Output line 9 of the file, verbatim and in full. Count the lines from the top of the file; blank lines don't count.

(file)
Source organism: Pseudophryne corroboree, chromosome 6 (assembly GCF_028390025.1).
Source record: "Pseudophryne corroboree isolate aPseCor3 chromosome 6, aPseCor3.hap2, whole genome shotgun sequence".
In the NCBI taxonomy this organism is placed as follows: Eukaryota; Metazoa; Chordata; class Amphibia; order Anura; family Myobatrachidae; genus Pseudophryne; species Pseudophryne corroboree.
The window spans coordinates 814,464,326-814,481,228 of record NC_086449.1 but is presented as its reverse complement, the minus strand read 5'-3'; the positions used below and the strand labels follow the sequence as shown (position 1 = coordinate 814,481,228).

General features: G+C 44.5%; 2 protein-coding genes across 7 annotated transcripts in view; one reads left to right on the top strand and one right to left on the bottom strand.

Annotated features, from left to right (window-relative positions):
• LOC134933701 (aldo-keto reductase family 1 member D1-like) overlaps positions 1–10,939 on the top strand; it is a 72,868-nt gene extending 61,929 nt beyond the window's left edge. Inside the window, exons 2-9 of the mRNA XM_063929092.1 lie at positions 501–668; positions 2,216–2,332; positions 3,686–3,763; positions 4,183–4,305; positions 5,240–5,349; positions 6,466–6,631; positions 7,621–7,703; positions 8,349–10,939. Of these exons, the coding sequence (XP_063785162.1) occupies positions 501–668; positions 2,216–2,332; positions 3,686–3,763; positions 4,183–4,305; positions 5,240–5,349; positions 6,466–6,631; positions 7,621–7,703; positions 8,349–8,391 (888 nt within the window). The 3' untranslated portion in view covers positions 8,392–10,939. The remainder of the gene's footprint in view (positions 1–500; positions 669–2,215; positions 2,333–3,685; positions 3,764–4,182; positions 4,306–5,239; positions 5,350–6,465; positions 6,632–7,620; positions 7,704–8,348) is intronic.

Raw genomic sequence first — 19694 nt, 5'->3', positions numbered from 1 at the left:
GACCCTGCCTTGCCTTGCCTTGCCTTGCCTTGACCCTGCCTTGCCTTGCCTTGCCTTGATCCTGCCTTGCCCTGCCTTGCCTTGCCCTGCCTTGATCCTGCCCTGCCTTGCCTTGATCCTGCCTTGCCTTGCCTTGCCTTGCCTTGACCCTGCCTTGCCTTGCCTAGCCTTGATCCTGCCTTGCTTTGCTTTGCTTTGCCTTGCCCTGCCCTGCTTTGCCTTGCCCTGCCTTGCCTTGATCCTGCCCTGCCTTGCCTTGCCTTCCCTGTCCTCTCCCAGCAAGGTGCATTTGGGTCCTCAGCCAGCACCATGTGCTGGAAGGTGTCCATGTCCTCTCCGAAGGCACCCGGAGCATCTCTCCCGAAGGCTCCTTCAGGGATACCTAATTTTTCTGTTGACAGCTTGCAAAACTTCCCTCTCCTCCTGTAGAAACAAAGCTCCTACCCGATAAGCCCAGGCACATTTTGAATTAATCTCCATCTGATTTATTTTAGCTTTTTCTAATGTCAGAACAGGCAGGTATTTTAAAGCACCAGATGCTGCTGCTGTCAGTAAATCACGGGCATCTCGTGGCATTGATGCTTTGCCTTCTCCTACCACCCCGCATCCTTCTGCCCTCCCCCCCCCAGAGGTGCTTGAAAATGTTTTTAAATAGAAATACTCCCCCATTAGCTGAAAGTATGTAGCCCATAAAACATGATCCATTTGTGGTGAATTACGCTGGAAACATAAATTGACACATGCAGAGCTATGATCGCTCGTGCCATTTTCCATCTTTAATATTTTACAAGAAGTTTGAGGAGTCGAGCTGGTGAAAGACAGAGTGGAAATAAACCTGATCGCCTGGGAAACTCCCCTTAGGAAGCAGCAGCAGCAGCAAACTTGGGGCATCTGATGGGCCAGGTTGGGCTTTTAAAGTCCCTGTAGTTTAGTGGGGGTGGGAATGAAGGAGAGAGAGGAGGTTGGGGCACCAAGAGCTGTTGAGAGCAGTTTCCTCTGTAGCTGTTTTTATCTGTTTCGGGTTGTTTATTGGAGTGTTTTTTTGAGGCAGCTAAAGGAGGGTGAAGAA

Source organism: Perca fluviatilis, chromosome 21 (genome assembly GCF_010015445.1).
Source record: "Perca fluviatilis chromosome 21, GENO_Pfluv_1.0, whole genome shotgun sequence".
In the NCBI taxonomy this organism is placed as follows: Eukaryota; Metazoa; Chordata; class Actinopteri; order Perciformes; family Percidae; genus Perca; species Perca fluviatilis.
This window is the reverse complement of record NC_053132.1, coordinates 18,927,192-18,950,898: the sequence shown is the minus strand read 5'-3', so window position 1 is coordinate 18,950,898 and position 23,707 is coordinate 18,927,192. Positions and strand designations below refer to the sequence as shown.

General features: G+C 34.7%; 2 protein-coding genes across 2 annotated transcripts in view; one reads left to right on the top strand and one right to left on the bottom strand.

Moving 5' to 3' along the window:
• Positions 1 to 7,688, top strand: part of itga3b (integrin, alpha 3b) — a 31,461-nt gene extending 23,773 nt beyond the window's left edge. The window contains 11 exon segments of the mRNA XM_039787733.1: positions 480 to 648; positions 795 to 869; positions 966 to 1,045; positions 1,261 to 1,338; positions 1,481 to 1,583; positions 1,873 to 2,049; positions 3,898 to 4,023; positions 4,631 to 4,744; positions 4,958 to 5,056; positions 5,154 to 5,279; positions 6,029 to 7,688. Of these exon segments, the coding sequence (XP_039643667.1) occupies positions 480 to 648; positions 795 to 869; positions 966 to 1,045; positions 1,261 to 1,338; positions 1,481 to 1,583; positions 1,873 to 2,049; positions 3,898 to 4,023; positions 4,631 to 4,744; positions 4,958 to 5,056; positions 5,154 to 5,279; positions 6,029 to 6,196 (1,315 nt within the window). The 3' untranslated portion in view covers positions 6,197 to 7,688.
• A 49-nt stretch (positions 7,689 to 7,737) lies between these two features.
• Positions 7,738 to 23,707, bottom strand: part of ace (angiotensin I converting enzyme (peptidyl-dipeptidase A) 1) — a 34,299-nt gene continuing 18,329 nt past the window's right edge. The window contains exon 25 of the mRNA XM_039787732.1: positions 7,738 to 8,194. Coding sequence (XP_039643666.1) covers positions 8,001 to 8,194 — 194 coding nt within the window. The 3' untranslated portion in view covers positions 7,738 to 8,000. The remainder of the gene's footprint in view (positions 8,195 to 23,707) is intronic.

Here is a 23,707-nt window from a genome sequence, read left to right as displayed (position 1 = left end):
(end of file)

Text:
GACCCTGCCTTGCCTTGCCTTGCCTTGCCTTGACCCTGCCTTGCCTTGCCTTGCCTTGATCCTGCCTTGCCCTGCCTTGCCTTGCCCTGCCTTGATCCTGCCCTGCCTTGCCTTGATCCTGCCTTGCCTTGCCTTGCCTTGCCTTGACCCTGCCTTGCCTTGCCTAGCCTTGATCCTGCCTTGCTTTGCTTTGCTTTGCCTTGCCCTGCCCTGCTTTGCCTTGCCCTGCCTTGCCTTGATCCTGCCCTGCCTTGCCTTGCCTTCCCTGTCCTCTCCCAGCAAGGTGCATTTGGGTCCTCAGCCAGCACCATGTGCTGGAAGGTGTCCATGTCCTCTCCGAAGGCACCCGGAGCATCTCTCCCGAAGGCTCCTTCAGGGATACCTAATTTTTCTGTTGACAGCTTGCAAAACTTCCCTCTCCTCCTGTAGAAACAAAGCTCCTACCCGATAAGCCCAGGCACATTTTGAATTAATCTCCATCTGATTTATTTTAGCTTTTTCTAATGTCAGAACAGGCAGGTATTTTAAAGCACCAGATGCTGCTGCTGTCAGTAAATCACGGGCATCTCGTGGCATTGATGCTTTGCCTTCTCCTACCACCCCGCATCCTTCTGCCCTCCCCCCCCCAGAGGTGCTTGAAAATGTTTTTAAATAGAAATACTCCCCCATTAGCTGAAAGTATGTAGCCCATAAAACATGATCCATTTGTGGTGAATTACGCTGGAAACATAAATTGACACATGCAGAGCTATGATCGCTCGTGCCATTTTCCATCTTTAATATTTTACAAGAAGTTTGAGGAGTCGAGCTGGTGAAAGACAGAGTGGAAATAAACCTGATCGCCTGGGAAACTCCCCTTAGGAAGCAGCAGCAGCAGCAAACTTGGGGCATCTGATGGGCCAGGTTGGGCTTTTAAAGTCCCTGTAGTTTAGTGGGGGTGGGAATGAAGGAGAGAGAGGAGGTTGGGGCACCAAGAGCTGTTGAGAGCAGTTTCCTCTGTAGCTGTTTTTATCTGTTTCGGGTTGTTTATTGGAGTGTTTTTTTGAGGCAGCTAAAGGAGGGTGAAGAA